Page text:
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Violet Release Date, Cast, And Plot - What We Know So Far

Life is full of choices, but the motivations behind them are not always good-natured. That's a theme writer-director Justine Bateman explores in her directorial debut "Violet." The film tackles something that many viewers can relate to: a controlling inner voice. For Bateman, it felt like the right time to make the film happen. "I wanted to direct since I was 19, but the timing wasn't right; I had to wait for the timing. The timing finally felt right when I was about 50," she told The Playlist in September. Bateman, notably, is no stranger to life in front of the camera — she famously starred on the hit series "Family Ties."

Understandably, her time spent working in all aspects of the entertainment industry helped the writer-director find an outstanding cast for "Violet." The project features Olivia Munn in the title role, and in an interview with Variety, the actress spoke about how filming "Violet" pleasantly differed from her experiences on past projects. "Justine is one of my favorite, if not my favorite, directors that I've worked with so far," Munn told the outlet.

With all this in mind, here's everything you need to know about "Violet."

What is Violet's release date?

"Violet" is set to hit select theaters on October 29. As of this writing, theaters in New York, Los Angeles, and Maricopa are all set to offer screenings of the film, while on-demand options will become available after November 9 (via Relativity Media). There is no information as of yet about where the film will be available to rent, or which streaming services may offer it.

Prior to its limited release, the film made its debut at the 2021 South by Southwest Film Festival. That initial showing led to the project's North American rights being picked up by Relativity Media (via Deadline), with CEO Lex Miron saying the film, "explores deep-rooted motivations and will ignite healthy, spirited conversation between friends, family and colleagues." After its South by Southwest premiere, "Violet" went on to screen at the 2021 edition of the Toronto International Film Festival

The film has so far received mostly positive reviews from critics (via Rotten Tomatoes).

Who is in the cast of Violet?

"Violet" splits its focus between its titular character and her inner voice. Olivia Munn stars in the film as Violet Calder, a movie executive dealing with the lasting impact of many of her fear-based decisions. Early reviews have generally praised Munn's turn in the film, with IndieWire noting that the role gives the actress the "chance to turn in the best work of her career."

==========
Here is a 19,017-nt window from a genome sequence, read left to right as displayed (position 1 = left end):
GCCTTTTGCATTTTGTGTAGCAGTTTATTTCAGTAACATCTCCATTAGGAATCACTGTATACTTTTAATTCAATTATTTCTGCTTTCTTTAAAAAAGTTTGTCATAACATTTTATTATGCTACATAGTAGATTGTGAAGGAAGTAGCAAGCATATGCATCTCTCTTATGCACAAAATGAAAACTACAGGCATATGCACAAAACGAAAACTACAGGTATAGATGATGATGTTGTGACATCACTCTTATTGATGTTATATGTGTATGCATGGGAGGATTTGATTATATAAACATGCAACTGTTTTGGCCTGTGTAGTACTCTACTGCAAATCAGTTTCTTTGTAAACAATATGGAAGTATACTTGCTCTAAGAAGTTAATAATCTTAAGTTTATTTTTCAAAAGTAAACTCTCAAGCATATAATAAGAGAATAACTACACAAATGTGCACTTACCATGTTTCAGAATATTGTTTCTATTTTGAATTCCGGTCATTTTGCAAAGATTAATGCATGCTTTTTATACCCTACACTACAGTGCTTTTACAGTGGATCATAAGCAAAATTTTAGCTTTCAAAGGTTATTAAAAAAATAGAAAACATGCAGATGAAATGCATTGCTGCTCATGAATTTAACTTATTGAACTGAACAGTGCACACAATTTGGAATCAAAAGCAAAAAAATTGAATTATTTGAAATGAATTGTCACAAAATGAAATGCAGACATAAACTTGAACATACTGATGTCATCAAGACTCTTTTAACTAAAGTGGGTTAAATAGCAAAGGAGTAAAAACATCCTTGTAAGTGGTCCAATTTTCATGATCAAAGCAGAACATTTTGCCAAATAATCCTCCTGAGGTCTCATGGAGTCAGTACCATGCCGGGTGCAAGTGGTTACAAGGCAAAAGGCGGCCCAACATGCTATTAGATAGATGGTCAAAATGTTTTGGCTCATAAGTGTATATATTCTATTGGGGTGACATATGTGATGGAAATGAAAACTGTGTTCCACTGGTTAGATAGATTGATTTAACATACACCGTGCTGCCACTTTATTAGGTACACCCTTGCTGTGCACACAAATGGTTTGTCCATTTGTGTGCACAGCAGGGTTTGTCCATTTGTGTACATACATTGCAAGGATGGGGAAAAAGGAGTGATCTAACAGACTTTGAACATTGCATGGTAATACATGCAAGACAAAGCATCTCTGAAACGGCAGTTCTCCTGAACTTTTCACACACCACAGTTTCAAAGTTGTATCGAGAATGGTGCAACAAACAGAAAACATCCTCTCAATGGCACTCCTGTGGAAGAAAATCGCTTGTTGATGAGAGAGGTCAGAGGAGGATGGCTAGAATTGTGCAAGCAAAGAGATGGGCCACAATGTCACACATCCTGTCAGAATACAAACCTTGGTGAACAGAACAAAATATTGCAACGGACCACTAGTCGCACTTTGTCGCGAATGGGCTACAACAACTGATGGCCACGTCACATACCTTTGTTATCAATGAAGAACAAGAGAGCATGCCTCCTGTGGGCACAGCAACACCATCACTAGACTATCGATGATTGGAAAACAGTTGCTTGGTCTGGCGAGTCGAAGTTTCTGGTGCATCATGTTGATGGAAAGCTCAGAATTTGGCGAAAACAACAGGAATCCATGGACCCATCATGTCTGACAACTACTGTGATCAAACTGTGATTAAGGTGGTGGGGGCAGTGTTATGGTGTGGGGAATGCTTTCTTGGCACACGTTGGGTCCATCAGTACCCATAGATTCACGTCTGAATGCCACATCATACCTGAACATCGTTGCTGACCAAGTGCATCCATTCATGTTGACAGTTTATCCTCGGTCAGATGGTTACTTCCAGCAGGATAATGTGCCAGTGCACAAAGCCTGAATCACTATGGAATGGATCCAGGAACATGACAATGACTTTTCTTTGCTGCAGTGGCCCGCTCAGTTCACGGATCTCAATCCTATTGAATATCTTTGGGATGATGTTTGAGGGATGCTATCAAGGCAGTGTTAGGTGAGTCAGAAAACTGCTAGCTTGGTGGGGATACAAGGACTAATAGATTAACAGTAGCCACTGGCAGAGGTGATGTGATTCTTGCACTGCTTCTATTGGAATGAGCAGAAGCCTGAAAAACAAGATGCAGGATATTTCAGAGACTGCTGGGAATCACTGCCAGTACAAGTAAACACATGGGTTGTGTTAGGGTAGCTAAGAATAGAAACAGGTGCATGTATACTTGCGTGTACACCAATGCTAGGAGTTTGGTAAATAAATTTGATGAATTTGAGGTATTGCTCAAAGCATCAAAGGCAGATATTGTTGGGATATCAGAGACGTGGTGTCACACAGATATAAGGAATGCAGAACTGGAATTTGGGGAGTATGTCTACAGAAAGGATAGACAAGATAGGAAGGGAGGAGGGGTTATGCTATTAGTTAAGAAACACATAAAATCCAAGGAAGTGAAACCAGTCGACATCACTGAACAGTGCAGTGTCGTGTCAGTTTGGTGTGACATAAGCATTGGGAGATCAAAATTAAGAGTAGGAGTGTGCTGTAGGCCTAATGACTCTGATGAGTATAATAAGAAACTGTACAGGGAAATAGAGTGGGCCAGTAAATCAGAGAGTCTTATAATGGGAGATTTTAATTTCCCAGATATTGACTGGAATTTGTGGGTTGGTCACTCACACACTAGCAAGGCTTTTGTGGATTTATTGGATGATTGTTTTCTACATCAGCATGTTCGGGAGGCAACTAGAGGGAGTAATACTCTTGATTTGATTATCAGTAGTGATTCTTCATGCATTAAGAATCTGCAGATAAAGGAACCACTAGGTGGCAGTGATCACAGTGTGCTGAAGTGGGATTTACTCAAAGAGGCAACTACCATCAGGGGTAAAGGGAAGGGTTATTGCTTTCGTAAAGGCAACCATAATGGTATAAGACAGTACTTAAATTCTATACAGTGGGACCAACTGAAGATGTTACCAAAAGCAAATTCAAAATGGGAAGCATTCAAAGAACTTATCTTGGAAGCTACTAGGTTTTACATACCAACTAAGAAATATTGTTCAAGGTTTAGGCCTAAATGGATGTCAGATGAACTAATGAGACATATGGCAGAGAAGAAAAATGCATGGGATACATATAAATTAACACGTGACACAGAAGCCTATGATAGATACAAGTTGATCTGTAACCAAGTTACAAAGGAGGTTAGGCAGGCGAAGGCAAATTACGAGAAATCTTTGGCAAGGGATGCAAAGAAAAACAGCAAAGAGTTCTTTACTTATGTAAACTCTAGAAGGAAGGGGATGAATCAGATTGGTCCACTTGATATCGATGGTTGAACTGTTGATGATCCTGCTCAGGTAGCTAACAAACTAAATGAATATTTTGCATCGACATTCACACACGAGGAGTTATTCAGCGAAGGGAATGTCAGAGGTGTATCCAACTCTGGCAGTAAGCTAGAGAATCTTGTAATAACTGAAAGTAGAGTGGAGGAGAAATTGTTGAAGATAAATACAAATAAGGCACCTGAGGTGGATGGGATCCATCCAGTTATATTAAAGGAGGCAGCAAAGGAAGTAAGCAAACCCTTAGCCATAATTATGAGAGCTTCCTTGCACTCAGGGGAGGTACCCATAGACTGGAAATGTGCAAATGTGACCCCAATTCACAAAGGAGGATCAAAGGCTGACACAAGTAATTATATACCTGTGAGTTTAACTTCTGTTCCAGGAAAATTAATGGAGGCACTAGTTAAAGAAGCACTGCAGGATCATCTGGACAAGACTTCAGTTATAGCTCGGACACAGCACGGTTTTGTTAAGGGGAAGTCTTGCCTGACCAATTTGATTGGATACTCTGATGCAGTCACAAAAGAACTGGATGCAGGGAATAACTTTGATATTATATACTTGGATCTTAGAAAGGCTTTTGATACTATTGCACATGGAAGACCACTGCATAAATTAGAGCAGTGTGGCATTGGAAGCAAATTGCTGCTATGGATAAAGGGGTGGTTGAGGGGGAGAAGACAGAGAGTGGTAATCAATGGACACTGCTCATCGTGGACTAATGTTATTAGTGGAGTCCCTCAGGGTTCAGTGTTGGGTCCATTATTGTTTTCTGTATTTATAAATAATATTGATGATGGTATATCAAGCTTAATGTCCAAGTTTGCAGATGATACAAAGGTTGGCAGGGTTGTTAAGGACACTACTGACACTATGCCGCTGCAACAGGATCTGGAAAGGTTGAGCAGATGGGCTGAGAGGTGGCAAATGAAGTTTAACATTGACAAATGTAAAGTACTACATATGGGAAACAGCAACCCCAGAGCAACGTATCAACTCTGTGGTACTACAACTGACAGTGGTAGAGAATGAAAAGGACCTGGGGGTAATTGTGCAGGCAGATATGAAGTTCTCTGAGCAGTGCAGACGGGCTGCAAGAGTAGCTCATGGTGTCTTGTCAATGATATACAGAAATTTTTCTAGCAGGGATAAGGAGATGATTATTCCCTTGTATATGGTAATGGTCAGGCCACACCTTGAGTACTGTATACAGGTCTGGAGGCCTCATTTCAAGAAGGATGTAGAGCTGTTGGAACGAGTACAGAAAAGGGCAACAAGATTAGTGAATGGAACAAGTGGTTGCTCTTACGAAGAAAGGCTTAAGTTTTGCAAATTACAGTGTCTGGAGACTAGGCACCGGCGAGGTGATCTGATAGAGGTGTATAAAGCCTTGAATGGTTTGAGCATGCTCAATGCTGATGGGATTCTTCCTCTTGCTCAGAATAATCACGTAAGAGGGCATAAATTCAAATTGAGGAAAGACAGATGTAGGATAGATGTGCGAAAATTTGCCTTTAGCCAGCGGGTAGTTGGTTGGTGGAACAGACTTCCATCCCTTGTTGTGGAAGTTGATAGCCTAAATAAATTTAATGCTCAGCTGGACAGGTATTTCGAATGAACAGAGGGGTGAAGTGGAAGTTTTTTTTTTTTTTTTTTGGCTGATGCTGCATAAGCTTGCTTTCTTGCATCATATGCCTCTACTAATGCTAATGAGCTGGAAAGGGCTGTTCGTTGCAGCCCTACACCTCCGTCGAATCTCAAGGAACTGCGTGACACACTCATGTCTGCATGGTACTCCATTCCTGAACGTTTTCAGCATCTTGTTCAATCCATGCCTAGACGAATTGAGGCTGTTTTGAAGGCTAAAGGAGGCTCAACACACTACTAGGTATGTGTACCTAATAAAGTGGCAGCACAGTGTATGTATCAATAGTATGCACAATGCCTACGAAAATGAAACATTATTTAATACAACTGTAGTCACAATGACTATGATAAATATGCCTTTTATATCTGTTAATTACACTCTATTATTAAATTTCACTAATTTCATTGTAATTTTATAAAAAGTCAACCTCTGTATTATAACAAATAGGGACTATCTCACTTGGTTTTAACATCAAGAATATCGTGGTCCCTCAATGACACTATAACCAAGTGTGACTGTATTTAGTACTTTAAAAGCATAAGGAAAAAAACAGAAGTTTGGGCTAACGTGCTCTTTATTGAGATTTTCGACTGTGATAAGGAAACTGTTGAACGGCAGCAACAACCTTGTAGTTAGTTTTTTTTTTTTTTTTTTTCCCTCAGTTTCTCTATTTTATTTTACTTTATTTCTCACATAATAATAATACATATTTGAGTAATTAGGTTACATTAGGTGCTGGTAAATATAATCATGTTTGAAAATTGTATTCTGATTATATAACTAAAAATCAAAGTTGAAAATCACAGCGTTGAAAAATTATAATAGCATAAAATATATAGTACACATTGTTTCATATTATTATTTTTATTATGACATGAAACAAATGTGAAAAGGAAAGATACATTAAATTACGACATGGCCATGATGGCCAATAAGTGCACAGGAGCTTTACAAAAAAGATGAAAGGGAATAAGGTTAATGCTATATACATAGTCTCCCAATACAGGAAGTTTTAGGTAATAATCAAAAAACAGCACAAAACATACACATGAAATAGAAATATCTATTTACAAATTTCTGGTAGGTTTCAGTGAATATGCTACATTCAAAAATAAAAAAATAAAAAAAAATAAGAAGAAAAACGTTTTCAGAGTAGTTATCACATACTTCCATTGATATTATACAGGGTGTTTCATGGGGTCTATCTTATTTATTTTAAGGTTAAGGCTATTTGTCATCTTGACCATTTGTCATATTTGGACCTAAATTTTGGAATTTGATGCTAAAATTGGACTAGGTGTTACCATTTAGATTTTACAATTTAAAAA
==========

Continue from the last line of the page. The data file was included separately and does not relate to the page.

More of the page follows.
Meanwhile, Violet's harsh inner critic is voiced by actor Justin Theroux. Viewers may remember Theroux for his recent turn as Allie Fox on the Apple TV+ drama, "The Mosquito Coast," which was renewed for a second season earlier this year. Speaking with The Wrap, "Violet" director Justine Bateman was quick to praise Theroux's talent, calling him "an incredible writer, director, and an actor."

In addition to Theroux and Munn, the film's cast also includes Laura San Giacomo, Luke Bracey, Zachary Gordon, Jason Dohring, Simon Quarterman, and Dennis Boutsikaris.

What is the plot of Violet?

"Violet" focuses on the life of its titular studio executive. While she's working to gain ground in her industry, the film sees Olivia Munn's Violet dealing with a myriad of issues, including the kinds of fears and uncertainties that many viewers likely encounter in their daily lives. The movie follows Violet as her inner voice pushes her to the edge — leading her to discover what really happens when she stops living in constant fear.

To help bring viewers into Violet's inner world, director Justine Bateman utilizes some interesting stylistic choices in the film. For example, cursive writing that illuminates various different thoughts and feelings appears on the screen throughout the film. Bateman created the cursive writing herself in what she has previously described as a "time-consuming" process (via Observer). 

Meanwhile, images of catastrophic events are repeatedly shown as the film follows Violet's struggle to push through her most difficult moments and decisions. Flickering Myth referred to the technique as a "face-melting montage of traumatic images — a fox decaying into the ground and exploding cars, for two — which recur throughout as a visualisation of Violet's panicked mind."

Now, viewers can look forward to seeing the full scope of Bateman's vision when "Violet" hits theaters and VOD in just a few short days.